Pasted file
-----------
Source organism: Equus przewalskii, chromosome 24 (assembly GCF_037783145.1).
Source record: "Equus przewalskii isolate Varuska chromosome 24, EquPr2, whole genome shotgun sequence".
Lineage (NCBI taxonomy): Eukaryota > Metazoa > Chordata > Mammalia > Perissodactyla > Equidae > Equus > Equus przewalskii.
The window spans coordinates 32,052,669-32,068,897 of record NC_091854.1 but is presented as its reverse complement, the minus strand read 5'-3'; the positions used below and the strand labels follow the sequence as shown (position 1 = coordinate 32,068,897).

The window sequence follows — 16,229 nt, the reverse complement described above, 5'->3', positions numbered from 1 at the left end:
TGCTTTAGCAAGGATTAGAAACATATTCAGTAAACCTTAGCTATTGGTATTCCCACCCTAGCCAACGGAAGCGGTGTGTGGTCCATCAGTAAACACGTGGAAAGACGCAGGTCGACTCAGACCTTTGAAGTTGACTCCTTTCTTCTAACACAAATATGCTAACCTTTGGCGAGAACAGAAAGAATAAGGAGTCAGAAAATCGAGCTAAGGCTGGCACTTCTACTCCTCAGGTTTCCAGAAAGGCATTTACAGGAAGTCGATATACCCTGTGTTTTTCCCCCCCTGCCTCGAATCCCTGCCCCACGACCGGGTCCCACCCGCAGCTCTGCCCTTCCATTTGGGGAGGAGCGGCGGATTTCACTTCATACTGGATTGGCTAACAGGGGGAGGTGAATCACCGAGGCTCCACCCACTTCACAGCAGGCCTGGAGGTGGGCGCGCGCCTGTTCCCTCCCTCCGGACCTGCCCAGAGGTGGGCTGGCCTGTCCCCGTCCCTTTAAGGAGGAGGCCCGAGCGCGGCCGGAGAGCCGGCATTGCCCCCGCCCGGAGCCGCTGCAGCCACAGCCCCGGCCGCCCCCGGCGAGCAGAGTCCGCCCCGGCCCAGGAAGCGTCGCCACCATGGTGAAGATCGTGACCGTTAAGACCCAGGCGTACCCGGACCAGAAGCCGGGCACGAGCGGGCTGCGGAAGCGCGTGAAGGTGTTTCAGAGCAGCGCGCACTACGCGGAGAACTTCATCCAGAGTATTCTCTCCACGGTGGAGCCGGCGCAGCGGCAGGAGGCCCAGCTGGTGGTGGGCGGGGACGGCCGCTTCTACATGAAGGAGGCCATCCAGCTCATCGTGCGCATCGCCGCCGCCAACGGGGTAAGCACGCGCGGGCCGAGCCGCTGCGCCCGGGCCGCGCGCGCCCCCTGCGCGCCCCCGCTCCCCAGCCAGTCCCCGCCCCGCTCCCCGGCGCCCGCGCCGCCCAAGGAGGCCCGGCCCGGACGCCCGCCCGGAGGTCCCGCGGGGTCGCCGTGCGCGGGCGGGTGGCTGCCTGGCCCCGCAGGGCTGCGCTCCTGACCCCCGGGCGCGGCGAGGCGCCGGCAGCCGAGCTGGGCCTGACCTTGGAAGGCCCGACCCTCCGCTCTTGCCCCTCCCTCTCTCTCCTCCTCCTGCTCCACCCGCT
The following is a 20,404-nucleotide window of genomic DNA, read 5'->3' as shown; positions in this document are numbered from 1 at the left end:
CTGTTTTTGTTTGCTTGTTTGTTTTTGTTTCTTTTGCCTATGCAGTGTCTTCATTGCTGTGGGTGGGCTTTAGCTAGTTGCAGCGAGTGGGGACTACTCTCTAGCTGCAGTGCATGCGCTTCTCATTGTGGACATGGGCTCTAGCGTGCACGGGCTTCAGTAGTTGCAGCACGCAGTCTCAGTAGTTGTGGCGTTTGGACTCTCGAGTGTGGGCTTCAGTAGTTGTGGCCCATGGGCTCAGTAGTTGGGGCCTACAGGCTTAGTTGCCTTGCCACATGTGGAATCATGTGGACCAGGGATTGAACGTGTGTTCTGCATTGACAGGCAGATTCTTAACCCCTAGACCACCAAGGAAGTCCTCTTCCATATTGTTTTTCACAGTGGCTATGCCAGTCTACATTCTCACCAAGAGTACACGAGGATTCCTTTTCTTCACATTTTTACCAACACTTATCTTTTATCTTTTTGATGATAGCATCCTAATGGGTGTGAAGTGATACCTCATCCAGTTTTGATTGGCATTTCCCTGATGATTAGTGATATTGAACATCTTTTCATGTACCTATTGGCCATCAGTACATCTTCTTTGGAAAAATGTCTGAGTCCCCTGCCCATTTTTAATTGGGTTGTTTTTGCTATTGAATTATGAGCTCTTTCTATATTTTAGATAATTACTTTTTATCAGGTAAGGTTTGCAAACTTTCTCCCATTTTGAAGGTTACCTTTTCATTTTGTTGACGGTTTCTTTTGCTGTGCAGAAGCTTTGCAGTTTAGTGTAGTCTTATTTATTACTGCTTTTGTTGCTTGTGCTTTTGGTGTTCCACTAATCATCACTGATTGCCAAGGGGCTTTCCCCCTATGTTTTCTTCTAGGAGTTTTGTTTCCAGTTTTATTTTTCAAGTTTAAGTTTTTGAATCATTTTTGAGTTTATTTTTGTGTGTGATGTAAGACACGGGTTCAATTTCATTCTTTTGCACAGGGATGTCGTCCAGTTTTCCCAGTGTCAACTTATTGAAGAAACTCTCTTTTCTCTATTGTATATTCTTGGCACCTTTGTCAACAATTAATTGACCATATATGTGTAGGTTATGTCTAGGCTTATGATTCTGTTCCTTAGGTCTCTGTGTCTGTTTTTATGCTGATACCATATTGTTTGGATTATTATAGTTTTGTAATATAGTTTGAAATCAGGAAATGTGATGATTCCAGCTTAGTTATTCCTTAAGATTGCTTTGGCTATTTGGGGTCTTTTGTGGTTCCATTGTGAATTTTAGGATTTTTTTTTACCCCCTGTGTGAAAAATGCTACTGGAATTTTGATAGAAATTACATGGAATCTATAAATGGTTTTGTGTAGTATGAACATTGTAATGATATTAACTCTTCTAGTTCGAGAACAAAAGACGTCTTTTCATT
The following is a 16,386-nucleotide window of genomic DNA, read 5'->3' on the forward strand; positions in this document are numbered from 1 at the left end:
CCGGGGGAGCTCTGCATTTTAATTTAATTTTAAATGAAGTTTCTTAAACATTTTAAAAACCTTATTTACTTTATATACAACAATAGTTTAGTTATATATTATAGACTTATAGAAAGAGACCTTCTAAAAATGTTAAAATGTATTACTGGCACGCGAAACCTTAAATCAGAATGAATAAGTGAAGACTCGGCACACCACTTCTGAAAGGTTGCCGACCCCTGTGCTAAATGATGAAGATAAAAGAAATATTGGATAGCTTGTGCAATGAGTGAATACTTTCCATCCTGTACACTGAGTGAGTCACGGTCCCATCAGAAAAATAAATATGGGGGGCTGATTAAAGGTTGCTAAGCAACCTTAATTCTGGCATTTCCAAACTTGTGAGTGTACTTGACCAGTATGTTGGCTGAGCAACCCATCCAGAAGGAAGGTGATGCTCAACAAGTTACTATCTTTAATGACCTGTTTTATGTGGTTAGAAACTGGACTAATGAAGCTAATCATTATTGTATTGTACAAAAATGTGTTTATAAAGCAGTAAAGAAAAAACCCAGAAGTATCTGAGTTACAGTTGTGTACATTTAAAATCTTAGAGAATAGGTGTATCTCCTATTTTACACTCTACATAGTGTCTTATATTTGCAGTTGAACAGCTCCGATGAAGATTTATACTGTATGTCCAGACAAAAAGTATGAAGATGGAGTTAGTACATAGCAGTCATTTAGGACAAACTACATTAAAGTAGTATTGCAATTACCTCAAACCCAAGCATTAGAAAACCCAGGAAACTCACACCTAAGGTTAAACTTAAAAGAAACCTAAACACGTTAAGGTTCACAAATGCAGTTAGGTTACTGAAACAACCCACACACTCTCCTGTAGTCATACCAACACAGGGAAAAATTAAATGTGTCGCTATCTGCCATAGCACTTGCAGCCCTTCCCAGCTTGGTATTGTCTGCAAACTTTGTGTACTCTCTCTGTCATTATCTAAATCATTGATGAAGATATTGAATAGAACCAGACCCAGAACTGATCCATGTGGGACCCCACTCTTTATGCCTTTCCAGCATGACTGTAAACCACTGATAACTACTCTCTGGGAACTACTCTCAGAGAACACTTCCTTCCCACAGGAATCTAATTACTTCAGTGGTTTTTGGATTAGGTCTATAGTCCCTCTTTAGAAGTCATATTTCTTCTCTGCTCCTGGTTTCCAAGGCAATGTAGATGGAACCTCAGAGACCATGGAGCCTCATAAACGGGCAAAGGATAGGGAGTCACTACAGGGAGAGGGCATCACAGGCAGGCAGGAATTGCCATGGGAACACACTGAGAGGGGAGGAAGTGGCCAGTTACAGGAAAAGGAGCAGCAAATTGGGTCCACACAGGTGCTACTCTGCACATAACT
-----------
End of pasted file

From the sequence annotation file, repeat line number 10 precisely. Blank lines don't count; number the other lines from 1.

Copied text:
CCGGGGGAGCTCTGCATTTTAATTTAATTTTAAATGAAGTTTCTTAAACATTTTAAAAACCTTATTTACTTTATATACAACAATAGTTTAGTTATATATTATAGACTTATAGAAAGAGACCTTCTAAAAATGTTAAAATGTATTACTGGCACGCGAAACCTTAAATCAGAATGAATAAGTGAAGACTCGGCACACCACTTCTGAAAGGTTGCCGACCCCTGTGCTAAATGATGAAGATAAAAGAAATATTGGATAGCTTGTGCAATGAGTGAATACTTTCCATCCTGTACACTGAGTGAGTCACGGTCCCATCAGAAAAATAAATATGGGGGGCTGATTAAAGGTTGCTAAGCAACCTTAATTCTGGCATTTCCAAACTTGTGAGTGTACTTGACCAGTATGTTGGCTGAGCAACCCATCCAGAAGGAAGGTGATGCTCAACAAGTTACTATCTTTAATGACCTGTTTTATGTGGTTAGAAACTGGACTAATGAAGCTAATCATTATTGTATTGTACAAAAATGTGTTTATAAAGCAGTAAAGAAAAAACCCAGAAGTATCTGAGTTACAGTTGTGTACATTTAAAATCTTAGAGAATAGGTGTATCTCCTATTTTACACTCTACATAGTGTCTTATATTTGCAGTTGAACAGCTCCGATGAAGATTTATACTGTATGTCCAGACAAAAAGTATGAAGATGGAGTTAGTACATAGCAGTCATTTAGGACAAACTACATTAAAGTAGTATTGCAATTACCTCAAACCCAAGCATTAGAAAACCCAGGAAACTCACACCTAAGGTTAAACTTAAAAGAAACCTAAACACGTTAAGGTTCACAAATGCAGTTAGGTTACTGAAACAACCCACACACTCTCCTGTAGTCATACCAACACAGGGAAAAATTAAATGTGTCGCTATCTGCCATAGCACTTGCAGCCCTTCCCAGCTTGGTATTGTCTGCAAACTTTGTGTACTCTCTCTGTCATTATCTAAATCATTGATGAAGATATTGAATAGAACCAGACCCAGAACTGATCCATGTGGGACCCCACTCTTTATGCCTTTCCAGCATGACTGTAAACCACTGATAACTACTCTCTGGGAACTACTCTCAGAGAACACTTCCTTCCCACAGGAATCTAATTACTTCAGTGGTTTTTGGATTAGGTCTATAGTCCCTCTTTAGAAGTCATATTTCTTCTCTGCTCCTGGTTTCCAAGGCAATGTAGATGGAACCTCAGAGACCATGGAGCCTCATAAACGGGCAAAGGATAGGGAGTCACTACAGGGAGAGGGCATCACAGGCAGGCAGGAATTGCCATGGGAACACACTGAGAGGGGAGGAAGTGGCCAGTTACAGGAAAAGGAGCAGCAAATTGGGTCCACACAGGTGCTACTCTGCACATAACT